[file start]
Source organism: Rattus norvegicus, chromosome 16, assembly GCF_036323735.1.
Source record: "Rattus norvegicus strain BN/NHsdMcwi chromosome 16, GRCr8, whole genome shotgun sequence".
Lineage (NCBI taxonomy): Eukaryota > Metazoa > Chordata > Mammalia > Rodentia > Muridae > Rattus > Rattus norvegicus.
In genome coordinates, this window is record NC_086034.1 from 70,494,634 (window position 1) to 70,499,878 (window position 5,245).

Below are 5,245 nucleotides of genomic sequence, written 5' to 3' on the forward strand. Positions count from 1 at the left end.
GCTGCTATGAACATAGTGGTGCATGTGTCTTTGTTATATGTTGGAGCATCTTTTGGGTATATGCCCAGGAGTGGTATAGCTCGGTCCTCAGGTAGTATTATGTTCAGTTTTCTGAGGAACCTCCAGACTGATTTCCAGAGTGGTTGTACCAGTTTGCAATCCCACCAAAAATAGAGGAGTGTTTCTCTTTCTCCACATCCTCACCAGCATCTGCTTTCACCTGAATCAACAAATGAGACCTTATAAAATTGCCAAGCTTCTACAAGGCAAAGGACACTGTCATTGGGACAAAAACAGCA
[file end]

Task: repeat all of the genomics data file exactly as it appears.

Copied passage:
Source organism: Rattus norvegicus, chromosome 16, assembly GCF_036323735.1.
Source record: "Rattus norvegicus strain BN/NHsdMcwi chromosome 16, GRCr8, whole genome shotgun sequence".
Lineage (NCBI taxonomy): Eukaryota > Metazoa > Chordata > Mammalia > Rodentia > Muridae > Rattus > Rattus norvegicus.
In genome coordinates, this window is record NC_086034.1 from 70,494,634 (window position 1) to 70,499,878 (window position 5,245).

Below are 5,245 nucleotides of genomic sequence, written 5' to 3' on the forward strand. Positions count from 1 at the left end.
GCTGCTATGAACATAGTGGTGCATGTGTCTTTGTTATATGTTGGAGCATCTTTTGGGTATATGCCCAGGAGTGGTATAGCTCGGTCCTCAGGTAGTATTATGTTCAGTTTTCTGAGGAACCTCCAGACTGATTTCCAGAGTGGTTGTACCAGTTTGCAATCCCACCAAAAATAGAGGAGTGTTTCTCTTTCTCCACATCCTCACCAGCATCTGCTTTCACCTGAATCAACAAATGAGACCTTATAAAATTGCCAAGCTTCTACAAGGCAAAGGACACTGTCATTGGGACAAAAACAGCA